Two wastewater projects in Cold Lake, Alberta have received funding from the Alberta Municipal Water/Wastewater Partnership.
The grants were approved after submissions were made by the Cold Lake Regional Utility Services Commission (CLRUSC). The commission, chaired by Councillor Bob Buckle, is comprised of members from the City of Cold Lake, M.D. of Bonnyville, Cold Lake First Nations, and 4 Wing. It owns the water and wastewater treatment plant, as well as the major sanitary sewer lift stations in the City of Cold Lake. The water and wastewater operations are contracted to the city.
While the commission’s potable water customers include the City of Cold Lake, the Department of National Defence, and Cold Lake First Nations, its sole customer for wastewater services is the City of Cold Lake.
The commission has come under increasing pressure to fund a new wastewater treatment facility capable of meeting environmental standards well into the future. This in part because of increasing federal and provincial environmental regulations governing the release of treated effluent. It’s also in part because the Beaver River is already heavily loaded with nutrients upstream of the effluent outflow.
A recent pilot project identified a treatment technology that can meet the requirements for a total project cost of approximately $20 million. The technology, known as a moving bed biofilm reactor, was previously untested in northern Alberta’s climate. Early results from the pilot project were positive and the final report, due in the near future, is expected give the technology a green light as a means to meet the city’s wastewater treatment needs. Prior designs based on more traditional technologies in the region would have come with a final price tag of $50 to $80 million.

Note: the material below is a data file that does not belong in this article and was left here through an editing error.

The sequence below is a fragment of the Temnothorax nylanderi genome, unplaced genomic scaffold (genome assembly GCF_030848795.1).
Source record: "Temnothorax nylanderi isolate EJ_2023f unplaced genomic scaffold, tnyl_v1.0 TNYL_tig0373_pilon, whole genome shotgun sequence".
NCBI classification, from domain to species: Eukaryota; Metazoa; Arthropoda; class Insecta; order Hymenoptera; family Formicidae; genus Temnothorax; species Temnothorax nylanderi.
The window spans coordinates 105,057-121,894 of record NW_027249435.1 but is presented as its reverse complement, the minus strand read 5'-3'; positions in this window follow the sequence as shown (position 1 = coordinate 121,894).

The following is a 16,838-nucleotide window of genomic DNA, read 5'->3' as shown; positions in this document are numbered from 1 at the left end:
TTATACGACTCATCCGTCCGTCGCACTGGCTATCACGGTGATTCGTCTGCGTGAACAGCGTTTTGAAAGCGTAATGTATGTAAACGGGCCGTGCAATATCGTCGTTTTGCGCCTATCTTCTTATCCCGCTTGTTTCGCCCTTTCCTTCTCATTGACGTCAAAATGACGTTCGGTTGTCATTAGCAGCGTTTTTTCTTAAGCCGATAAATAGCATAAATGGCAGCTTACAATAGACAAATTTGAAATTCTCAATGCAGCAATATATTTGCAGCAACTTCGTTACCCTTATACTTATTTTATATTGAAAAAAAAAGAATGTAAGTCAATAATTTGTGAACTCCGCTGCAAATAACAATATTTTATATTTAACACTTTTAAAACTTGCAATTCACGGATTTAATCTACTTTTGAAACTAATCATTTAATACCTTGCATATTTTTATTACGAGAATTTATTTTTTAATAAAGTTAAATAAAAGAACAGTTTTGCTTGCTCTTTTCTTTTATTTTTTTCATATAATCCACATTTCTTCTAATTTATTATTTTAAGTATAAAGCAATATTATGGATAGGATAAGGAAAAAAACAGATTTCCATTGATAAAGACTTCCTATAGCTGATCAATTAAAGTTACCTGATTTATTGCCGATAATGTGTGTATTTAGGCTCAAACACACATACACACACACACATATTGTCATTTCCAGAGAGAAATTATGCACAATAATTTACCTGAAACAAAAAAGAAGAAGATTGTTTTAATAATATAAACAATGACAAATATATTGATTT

“This is welcome news from the Government of Alberta and takes our number one capital priority a significant step closer to becoming a reality,” said Bob Buckle, chairman of CLRUSC. “The commission’s focus now will quickly shift to shoring up the remaining funding for the project. Financing the project would have implications for the water rates charged to residents and businesses, so this option must be carefully balanced with other available funding sources.”
The grants, announced to Buckle in a letter from Alberta’s Transportation Minister, Ric McIver, will cover just over 29 per cent of the fourth phase of an upgrade to the Building 9 Force Main, to a maximum of about $707,000. The grant for the Wastewater Treatment Facility’s mechanical upgrades will cover just over 29 per cent of that project, up to a maximum of about $5.8 million. The minister’s letter indicated that these grants were made possible by additional funding available through the Government of Alberta’s Recovery Plan.
“Alberta’s government launched our Recovery Plan to create thousands of good jobs for Albertans by building schools, roads, and other core infrastructure that benefits Albertans and communities,” said Minister McIver. “We are happy to work with our municipal partners at the Cold Lake Regional Utility Services Commission to fix critical water infrastructure. I want to thank MLA Dave Hanson for his continued advocacy for his constituents and keeping the needs of Bonnyville-Cold Lake-St. Paul front and centre for us in Transportation.”
Earlier this year, Cold Lake City Council voted to fund the design of the new wastewater treatment facility at an estimated cost of $1 million. The design is expected to take 12 to 18 months to complete.
Header Image Credit: City of Cold Lake.